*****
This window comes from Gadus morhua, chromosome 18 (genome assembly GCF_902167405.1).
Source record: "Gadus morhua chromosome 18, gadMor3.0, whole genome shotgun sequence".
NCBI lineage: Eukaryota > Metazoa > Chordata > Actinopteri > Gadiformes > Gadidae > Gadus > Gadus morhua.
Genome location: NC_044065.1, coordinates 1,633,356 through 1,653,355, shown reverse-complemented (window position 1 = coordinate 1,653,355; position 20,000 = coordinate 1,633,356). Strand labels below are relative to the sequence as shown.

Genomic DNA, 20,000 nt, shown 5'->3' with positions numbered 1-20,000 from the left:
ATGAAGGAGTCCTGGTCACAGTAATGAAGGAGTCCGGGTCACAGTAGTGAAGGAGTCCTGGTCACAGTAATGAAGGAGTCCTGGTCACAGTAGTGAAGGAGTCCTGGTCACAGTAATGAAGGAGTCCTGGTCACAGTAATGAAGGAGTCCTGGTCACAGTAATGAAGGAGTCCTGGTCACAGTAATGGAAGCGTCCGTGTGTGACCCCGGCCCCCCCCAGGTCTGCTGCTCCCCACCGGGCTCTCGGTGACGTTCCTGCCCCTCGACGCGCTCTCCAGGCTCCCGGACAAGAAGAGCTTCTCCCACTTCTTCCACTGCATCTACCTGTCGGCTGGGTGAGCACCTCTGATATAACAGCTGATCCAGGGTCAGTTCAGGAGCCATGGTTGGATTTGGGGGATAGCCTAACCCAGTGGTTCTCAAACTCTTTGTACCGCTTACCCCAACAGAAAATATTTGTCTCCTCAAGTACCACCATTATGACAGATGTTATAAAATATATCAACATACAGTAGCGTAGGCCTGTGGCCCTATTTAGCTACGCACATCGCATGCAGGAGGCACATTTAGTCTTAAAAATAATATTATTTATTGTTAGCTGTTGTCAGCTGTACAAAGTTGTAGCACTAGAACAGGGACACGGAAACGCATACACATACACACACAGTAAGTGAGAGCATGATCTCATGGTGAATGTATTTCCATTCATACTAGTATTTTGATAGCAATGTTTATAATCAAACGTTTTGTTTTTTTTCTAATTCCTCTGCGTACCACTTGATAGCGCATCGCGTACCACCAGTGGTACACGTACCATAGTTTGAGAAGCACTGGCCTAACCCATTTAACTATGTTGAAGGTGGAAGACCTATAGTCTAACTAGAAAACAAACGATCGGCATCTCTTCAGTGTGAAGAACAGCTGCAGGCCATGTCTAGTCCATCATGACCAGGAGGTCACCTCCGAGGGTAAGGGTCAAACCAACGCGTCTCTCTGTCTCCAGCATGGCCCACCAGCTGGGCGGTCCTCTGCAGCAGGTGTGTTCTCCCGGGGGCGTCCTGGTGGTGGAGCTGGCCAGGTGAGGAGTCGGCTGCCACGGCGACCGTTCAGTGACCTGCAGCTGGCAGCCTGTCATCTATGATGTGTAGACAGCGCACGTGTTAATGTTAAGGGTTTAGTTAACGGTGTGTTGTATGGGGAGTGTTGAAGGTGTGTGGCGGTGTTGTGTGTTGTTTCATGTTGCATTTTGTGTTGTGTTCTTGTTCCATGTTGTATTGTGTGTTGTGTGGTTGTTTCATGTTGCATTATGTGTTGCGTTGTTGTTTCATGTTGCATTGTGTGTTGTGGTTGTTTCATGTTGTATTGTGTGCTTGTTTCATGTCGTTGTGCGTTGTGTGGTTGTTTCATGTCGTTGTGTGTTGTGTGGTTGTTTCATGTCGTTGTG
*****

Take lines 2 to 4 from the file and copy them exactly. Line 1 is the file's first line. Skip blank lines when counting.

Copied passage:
Source record: "Gadus morhua chromosome 18, gadMor3.0, whole genome shotgun sequence".
NCBI lineage: Eukaryota > Metazoa > Chordata > Actinopteri > Gadiformes > Gadidae > Gadus > Gadus morhua.
Genome location: NC_044065.1, coordinates 1,633,356 through 1,653,355, shown reverse-complemented (window position 1 = coordinate 1,653,355; position 20,000 = coordinate 1,633,356). Strand labels below are relative to the sequence as shown.